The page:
Lock the Gate asked The Australia Institute for assistance in estimating the potential employment impacts of increased mine rehabilitation in Queensland. This relates to the Mineral and Energy Resources (Financial Provisioning) Bill currently before the Queensland Parliament.
Climate & Energy Program
Liddell is the oldest power station in Australia. It is particularly vulnerable to breaking down in hot weather when demand is high, and electricity is most needed. It has suffered four major breakdowns so far this year. Two of these were within two hours of peak demand on very hot summer days. The continued reliance on Liddell will lead to less reliable and more expensive energy in NSW and will undermine investment in new capacity.
New analysis by The Australia Institute shows the Liddell Power Station broke down four times this year. These breakdowns were on high-demand Summer days when reliability is most important for electricity supply.
This follows Liddell’s failure in the 2017 heatwave, which saw half (1000 MW) of the power station’s capacity out of service on the peak day of February 10. Liddell’s failure was the single largest contributor to the load shedding at Tomago Aluminum plant, near Newcastle.
The analysis reinforces that AGL’s decision announced this morning to close Liddell as planned will mean more reliable and lower cost electricity for NSW electricity consumers.
Australian Energy Market Commission is conducting a Reliability Frameworks Review, which is looking at how to improve reliability in the National Electricity Market.
In our submission The Australia Institute argues that the best market reform under consideration by the Commission is wholesale demand response. Demand response allows energy consumers to reduce or delay their consumption of electricity and sell that conservation into the market.
Wholesale demand response could improve reliability and reduce costs by lowering the price of demand peaks. It may also reduce emissions by displacing fossil fuel generation during peaks of demand.
A new report from The Australia Institute’s Climate & Energy Program shows that a Federal Government proposal to protect households from high power prices is being undermined by the official electricity rule-setting body.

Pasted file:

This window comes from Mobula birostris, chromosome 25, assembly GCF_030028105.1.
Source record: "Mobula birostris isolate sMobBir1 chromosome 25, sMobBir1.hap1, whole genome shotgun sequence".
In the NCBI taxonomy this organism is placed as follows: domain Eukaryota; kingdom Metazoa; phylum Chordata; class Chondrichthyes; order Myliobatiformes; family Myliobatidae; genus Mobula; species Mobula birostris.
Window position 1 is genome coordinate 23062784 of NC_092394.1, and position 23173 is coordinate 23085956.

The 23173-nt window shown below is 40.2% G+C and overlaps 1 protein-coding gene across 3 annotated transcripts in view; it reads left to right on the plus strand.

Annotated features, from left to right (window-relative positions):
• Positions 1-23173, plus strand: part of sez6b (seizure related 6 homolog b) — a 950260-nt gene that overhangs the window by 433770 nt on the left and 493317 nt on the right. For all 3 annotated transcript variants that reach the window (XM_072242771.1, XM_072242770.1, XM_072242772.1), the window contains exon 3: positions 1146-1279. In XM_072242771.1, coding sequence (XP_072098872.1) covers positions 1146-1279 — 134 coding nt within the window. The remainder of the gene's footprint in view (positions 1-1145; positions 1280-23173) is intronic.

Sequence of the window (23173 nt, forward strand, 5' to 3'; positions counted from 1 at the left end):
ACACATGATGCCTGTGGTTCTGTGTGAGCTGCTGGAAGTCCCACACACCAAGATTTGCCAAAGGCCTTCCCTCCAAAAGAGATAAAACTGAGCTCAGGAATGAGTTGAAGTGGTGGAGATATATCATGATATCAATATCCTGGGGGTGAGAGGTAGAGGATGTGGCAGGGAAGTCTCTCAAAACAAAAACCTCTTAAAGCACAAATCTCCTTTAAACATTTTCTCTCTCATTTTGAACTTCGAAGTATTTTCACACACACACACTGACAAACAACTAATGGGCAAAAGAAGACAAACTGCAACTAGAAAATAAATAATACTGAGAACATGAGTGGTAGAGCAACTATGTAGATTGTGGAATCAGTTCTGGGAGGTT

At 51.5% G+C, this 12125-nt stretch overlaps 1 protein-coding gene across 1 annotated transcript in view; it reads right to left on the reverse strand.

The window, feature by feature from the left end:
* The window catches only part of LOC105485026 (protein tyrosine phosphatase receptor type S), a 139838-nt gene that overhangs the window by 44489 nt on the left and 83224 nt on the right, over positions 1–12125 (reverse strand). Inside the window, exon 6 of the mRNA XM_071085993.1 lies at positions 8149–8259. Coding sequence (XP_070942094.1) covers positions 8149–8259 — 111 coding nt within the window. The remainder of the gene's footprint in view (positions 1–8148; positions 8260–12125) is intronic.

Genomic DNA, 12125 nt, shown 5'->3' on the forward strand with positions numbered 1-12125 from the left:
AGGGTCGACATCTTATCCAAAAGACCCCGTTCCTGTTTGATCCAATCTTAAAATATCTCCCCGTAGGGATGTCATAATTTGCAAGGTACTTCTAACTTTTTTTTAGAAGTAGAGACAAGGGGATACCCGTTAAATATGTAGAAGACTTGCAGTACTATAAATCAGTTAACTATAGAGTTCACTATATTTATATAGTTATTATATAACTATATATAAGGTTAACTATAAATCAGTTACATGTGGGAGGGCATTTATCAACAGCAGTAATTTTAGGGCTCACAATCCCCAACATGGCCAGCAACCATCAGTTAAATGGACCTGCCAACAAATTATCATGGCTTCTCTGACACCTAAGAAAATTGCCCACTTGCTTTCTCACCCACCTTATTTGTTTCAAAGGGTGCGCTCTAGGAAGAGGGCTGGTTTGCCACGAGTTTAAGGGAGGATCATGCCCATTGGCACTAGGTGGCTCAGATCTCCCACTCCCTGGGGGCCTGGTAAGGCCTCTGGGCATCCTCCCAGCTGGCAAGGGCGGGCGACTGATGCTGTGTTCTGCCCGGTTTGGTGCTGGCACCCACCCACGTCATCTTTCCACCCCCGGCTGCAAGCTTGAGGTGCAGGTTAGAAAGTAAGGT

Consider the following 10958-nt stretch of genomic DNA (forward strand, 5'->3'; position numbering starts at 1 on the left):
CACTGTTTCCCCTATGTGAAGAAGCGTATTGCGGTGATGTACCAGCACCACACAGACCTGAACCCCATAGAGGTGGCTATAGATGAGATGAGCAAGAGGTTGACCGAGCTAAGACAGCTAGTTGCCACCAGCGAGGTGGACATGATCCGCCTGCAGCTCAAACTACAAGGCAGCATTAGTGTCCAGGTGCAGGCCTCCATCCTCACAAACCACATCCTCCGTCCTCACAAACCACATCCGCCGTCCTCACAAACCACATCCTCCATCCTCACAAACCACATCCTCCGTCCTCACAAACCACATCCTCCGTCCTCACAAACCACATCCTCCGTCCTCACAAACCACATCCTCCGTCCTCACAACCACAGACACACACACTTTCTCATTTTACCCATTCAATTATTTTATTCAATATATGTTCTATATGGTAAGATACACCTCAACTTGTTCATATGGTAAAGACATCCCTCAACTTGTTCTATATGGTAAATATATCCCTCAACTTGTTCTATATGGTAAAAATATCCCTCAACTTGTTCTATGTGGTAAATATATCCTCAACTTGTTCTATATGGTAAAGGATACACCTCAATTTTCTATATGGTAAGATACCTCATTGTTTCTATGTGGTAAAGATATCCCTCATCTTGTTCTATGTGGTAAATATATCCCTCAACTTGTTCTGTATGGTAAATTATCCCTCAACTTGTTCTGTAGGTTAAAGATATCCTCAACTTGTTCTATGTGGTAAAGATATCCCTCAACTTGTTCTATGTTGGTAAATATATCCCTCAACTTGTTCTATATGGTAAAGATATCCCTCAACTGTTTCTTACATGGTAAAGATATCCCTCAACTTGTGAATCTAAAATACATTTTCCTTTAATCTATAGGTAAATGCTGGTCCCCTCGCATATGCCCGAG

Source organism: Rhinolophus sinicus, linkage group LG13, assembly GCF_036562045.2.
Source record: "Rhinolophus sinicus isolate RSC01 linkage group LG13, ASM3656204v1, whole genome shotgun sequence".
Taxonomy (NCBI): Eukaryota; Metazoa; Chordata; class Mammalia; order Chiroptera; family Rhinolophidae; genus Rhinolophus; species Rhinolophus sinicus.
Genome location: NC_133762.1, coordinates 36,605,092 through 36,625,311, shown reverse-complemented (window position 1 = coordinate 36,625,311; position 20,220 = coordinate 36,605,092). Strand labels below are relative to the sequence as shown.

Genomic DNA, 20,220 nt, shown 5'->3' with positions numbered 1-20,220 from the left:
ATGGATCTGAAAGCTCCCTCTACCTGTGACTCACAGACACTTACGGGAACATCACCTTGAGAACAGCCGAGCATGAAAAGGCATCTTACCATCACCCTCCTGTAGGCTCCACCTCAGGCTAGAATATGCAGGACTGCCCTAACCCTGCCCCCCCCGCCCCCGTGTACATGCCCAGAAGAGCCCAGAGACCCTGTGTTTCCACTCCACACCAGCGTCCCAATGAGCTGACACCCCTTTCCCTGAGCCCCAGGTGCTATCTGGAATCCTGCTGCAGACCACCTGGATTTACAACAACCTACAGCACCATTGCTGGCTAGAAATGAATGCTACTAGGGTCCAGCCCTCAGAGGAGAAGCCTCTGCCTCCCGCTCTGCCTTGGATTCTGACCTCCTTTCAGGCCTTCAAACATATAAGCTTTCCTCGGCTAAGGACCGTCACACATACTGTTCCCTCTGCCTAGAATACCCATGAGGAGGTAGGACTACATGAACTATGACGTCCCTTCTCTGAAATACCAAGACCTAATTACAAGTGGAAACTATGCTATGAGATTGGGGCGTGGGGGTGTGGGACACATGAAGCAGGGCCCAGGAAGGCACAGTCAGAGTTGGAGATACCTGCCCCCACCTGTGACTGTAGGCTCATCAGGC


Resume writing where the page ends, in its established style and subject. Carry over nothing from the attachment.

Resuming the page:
Energy Minister Josh Frydenberg has proposed to change market rules to prevent energy retailers offering ‘discount’ deals that are actually more expensive than basic deals.
The report finds that Minister Frydenberg’s proposal has been watered down by the Australian Energy Market Commission (AEMC).
A new report from The Australia Institute Climate & Energy Program shows that a Federal Government policy to prevent energy consumers being tricked onto expensive ‘discount’ contracts is unlikely to work.
In his budget speech last week, Treasurer Scott Morrison said, ‘We will keep the pressure on the big energy companies to give you a better deal.’
Everyone is saying Tasmania is a becoming a clean energy powerhouse, so how do we make sure ordinary Tasmanians get a piece of the action?
[This article was first published in the Hobart Mercury on 9 Feb 2018 - here]
One of the best solutions would be for communities to become investors and take power back from corporations and governments.
The decade-long fight over the controversial Stage 3 expansion of the New Acland Coal (NAC) mine looks set to continue with the Queensland Supreme Court disagreeing withan earlier Land Court decision that the mine should not be granted approval, a decision followed by the Queensland Department of Environment and Science (DES).
Prior to the latest legal decision, the mine’s owners, New Hope Group, have waged aprolonged campaign to influence decisions, policy and public opinion relating to the project. NAC’s campaign promotes messages that overstate their economic significance to the region.
A large national poll of 1,557 Australians, conducted by The Australia Institute, has shown strong support for an increase in Australia’s emissions reduction target to at least 45% by 2030.
When asked about the proposal to increase Australia’s emission reduction target from 26-28% up to 45% by 2030:
- In total, more than half (56%) thought the 45% emission reduction proposal was “about right” or “too low”. Less than a quarter (22%) of respondents said the 45% proposal was “too high”.
- More voters for every party thought it was either “about right” or “too low” than thought it was “too high”.